19th Century Newspapers from Arequipa, Peru
El Republicano (1825-1855) and La Bolsa (1860-1915) have been digitized as a result of collaboration between the Center for Research Libraries and Universidad Católica San Pablo, Peru. These newspapers are available at http://bd.estudiosperuanos.ucsp.edu.pe/ and are also at available through CRL.:
- La Bolsa http://catalog.crl.edu/record=b2911279~S1
- El Republicano http://catalog.crl.edu/record=b2910775~S5
Below is a screenshot of La Bolsa on the page of UCSP. The image is being used for fair academic use only. There are other historical newspapers and images that can be accessed using the digital library of UCSP
The landing page of La Bolsa.
Assistant Professor Lisa Trever in the History of Art department has published The Archaeology of Mural Painting at Pañamarca, Peru, with Harvard University Press as part of the Dumbarton Oaks Pre-Columbian Art and Archaeology Studies Series.
From the publisher website:
The archaeological site of Pañamarca was once a vibrant center of religious performance and artistic practice within the ancient Moche world. During the seventh and eighth centuries CE, architects and mural painters created lofty temples and broad-walled plazas that were brilliantly arrayed with images of mythological heroes, monstrous creatures, winged warriors in combat, ritual processions, and sacrificial offerings.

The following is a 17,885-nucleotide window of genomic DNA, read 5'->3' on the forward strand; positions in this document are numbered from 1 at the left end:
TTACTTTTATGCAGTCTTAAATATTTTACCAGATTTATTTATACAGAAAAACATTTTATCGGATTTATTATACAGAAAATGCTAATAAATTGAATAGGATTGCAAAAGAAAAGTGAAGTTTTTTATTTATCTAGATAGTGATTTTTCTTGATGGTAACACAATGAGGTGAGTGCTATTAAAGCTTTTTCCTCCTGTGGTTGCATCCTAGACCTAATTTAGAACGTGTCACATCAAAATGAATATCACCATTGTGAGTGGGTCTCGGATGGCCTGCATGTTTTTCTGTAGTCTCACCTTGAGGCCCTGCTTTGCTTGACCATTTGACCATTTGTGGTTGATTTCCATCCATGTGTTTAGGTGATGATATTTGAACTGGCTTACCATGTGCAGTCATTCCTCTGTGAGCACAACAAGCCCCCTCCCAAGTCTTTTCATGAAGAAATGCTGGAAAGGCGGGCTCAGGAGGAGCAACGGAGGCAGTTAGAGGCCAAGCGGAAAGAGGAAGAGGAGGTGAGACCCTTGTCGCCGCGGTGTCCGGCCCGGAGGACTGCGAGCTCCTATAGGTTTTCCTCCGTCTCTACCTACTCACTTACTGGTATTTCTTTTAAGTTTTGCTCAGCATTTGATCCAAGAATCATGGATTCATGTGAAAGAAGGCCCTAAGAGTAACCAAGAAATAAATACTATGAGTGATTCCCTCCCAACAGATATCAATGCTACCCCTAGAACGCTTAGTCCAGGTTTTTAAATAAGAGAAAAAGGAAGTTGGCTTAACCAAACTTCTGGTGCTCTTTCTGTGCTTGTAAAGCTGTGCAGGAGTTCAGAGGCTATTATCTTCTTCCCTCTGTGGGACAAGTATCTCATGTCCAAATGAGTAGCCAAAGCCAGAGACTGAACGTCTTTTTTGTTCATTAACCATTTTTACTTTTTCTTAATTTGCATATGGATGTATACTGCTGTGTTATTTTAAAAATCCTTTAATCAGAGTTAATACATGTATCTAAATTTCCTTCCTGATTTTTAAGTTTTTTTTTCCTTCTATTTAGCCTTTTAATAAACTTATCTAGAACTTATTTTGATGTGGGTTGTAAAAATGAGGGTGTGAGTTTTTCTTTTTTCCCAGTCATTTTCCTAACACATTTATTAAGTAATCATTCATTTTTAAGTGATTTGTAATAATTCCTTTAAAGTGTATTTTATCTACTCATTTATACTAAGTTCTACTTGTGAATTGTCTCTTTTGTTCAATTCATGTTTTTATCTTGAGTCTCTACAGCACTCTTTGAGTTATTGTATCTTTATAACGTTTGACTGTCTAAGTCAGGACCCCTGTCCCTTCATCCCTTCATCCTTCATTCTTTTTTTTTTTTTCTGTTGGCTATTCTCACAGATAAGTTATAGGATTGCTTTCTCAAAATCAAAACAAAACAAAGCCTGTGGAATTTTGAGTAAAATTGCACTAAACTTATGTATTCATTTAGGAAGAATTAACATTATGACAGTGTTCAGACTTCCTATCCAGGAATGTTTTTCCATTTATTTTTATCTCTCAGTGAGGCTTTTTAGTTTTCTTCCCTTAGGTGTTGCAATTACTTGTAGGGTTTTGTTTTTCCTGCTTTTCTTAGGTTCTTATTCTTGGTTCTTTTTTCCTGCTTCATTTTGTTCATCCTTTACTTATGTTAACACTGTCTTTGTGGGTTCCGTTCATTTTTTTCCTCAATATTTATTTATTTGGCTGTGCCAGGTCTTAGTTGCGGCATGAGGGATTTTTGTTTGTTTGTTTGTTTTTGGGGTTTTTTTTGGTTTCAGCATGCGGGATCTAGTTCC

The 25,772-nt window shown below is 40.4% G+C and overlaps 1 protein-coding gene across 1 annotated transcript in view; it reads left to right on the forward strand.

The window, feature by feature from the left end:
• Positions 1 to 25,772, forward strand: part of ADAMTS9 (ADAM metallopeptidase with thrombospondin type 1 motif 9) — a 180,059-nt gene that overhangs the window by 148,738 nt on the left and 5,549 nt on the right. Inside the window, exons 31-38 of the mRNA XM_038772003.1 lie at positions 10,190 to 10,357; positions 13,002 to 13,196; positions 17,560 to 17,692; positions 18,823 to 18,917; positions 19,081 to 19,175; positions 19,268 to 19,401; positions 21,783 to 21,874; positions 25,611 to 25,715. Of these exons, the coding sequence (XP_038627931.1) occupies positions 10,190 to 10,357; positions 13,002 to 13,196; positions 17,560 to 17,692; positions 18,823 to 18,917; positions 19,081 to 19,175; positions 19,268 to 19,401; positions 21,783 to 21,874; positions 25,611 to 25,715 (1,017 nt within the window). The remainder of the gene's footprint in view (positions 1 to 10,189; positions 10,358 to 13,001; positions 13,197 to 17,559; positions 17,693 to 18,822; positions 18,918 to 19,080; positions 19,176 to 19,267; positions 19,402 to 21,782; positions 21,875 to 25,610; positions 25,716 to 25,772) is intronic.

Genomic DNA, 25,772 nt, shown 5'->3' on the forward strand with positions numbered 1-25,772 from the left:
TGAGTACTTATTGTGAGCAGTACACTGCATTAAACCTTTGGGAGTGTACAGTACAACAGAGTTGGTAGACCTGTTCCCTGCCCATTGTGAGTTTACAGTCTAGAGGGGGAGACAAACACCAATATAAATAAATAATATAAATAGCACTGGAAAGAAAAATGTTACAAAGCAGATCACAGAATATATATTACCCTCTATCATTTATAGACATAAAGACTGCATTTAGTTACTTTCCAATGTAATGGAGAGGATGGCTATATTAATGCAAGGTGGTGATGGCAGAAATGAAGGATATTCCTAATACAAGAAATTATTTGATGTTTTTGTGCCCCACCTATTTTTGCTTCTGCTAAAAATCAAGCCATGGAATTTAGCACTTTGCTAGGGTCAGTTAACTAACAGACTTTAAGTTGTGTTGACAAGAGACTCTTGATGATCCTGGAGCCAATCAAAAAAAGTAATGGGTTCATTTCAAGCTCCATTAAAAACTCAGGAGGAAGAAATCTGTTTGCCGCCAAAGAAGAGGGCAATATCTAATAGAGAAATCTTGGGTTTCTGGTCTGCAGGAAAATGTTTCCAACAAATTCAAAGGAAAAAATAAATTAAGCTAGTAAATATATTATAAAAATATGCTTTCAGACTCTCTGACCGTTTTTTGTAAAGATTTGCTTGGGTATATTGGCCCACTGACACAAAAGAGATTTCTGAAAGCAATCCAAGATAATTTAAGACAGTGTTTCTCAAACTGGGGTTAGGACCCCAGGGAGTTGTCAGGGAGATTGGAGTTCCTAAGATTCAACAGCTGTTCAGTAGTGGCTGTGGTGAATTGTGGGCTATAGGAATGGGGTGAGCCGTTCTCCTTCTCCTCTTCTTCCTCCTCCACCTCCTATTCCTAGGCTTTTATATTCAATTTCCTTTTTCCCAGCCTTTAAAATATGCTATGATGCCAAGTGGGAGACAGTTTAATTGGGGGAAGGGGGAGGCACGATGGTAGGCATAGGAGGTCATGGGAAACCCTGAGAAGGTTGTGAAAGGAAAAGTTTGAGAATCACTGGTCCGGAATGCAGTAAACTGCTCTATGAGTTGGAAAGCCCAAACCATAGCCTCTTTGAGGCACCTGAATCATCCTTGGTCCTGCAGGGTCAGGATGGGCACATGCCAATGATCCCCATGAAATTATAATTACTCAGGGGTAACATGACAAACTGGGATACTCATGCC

This richly illustrated volume offers a nuanced account of the modern history of exploration, archaeology, and image making at Pañamarca; it also offers detailed documentation of the new fieldwork carried out by the authors at the site. That fieldwork led to the discoveries of 1,200-year-old mural paintings, presented here in detail for the first time. Created in a cultural context a thousand years before the use of written scripts, the art and architecture of Pañamarca cannot be studied via ancient histories or commentaries, but only through layers of physical evidence from archaeological excavations and documentation. This volume will serve as a definitive reference work on mural painting at Pañamarca, as well as a new primary resource for Pre-Columbian studies and for studies in global ancient art, architecture, and archaeology more broadly.